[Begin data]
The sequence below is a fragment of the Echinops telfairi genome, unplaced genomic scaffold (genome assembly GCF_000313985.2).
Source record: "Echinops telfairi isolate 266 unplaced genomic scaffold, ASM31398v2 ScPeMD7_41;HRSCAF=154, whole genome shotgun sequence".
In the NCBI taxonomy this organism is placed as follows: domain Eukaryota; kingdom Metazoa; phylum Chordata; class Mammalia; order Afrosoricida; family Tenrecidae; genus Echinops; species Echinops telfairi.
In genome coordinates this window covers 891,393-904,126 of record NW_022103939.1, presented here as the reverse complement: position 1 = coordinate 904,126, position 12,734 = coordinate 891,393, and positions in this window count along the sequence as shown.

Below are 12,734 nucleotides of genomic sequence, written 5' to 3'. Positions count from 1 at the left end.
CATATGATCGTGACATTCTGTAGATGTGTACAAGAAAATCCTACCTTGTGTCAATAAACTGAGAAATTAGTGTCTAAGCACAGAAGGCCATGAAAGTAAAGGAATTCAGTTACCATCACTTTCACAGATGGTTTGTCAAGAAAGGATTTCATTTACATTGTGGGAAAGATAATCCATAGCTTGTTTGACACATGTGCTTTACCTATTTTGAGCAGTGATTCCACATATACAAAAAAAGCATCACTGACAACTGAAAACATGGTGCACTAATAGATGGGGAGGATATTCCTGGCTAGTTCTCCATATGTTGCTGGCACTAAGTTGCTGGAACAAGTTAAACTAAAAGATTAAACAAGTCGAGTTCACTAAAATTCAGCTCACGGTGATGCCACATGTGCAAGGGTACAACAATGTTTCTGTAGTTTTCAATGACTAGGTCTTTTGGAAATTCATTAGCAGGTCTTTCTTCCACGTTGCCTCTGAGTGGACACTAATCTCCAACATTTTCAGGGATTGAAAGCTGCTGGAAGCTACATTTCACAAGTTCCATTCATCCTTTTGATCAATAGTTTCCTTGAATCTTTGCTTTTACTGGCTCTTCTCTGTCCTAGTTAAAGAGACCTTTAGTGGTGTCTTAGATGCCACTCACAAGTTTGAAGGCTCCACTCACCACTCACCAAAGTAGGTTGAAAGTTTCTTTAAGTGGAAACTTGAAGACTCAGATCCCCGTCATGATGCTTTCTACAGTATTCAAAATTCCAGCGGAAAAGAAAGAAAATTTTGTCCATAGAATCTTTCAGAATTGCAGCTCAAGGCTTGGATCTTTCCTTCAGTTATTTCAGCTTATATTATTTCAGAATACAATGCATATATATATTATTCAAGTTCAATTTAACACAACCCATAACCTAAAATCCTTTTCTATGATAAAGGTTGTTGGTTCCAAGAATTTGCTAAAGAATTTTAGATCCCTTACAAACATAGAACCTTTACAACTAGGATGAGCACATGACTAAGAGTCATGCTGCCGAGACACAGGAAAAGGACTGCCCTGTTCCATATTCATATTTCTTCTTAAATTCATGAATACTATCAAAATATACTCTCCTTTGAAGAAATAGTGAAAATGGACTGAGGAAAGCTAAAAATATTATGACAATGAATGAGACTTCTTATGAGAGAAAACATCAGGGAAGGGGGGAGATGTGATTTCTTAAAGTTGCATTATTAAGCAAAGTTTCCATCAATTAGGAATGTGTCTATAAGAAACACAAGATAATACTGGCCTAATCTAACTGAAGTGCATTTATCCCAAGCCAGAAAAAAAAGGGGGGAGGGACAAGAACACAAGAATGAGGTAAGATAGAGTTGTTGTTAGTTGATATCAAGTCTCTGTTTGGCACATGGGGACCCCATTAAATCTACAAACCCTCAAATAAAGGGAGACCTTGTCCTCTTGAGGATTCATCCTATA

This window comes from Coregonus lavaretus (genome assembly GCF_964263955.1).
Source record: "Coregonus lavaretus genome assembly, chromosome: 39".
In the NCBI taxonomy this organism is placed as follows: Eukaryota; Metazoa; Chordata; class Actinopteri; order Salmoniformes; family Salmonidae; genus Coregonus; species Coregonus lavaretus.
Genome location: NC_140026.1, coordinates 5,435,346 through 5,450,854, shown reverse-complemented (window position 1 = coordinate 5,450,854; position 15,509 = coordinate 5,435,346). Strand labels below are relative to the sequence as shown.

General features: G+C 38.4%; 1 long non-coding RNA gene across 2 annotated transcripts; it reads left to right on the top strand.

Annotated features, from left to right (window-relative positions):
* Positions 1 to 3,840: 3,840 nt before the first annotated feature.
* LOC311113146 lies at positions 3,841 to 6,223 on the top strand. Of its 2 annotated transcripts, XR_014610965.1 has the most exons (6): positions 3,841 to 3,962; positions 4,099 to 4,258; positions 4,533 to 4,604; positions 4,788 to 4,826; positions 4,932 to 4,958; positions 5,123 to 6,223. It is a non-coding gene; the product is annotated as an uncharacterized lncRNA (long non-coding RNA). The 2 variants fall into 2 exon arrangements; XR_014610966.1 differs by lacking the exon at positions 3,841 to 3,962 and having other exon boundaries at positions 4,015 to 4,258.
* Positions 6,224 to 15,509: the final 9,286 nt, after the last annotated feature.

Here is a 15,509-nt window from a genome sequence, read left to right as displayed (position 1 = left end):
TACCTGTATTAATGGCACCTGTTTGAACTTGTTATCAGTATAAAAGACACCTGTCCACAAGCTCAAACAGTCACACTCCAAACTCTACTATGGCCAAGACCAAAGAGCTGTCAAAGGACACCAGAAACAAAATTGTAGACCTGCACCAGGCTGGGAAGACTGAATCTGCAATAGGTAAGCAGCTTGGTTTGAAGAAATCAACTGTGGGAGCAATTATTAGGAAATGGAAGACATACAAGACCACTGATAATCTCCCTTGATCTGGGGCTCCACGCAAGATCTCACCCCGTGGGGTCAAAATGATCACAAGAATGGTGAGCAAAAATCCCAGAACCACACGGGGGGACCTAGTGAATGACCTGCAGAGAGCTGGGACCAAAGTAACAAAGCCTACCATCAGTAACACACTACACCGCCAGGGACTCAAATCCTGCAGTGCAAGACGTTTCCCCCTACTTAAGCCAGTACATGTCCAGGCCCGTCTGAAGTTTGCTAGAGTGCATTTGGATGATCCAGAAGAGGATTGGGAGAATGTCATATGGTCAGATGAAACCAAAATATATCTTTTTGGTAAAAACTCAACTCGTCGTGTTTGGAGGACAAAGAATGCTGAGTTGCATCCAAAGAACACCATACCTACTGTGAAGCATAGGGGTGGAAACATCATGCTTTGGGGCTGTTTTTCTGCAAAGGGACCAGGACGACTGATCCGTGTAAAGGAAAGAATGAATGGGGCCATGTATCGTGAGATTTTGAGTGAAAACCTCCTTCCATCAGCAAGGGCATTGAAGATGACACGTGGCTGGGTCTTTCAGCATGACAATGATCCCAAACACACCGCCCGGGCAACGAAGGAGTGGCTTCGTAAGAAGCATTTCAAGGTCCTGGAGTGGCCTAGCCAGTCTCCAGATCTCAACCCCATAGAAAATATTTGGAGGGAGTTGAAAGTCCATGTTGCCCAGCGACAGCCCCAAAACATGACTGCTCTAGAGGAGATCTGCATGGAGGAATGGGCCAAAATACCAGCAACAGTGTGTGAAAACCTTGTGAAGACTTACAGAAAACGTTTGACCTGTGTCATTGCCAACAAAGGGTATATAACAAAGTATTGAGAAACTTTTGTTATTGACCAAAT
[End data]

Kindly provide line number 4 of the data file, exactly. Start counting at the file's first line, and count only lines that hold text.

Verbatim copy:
In genome coordinates this window covers 891,393-904,126 of record NW_022103939.1, presented here as the reverse complement: position 1 = coordinate 904,126, position 12,734 = coordinate 891,393, and positions in this window count along the sequence as shown.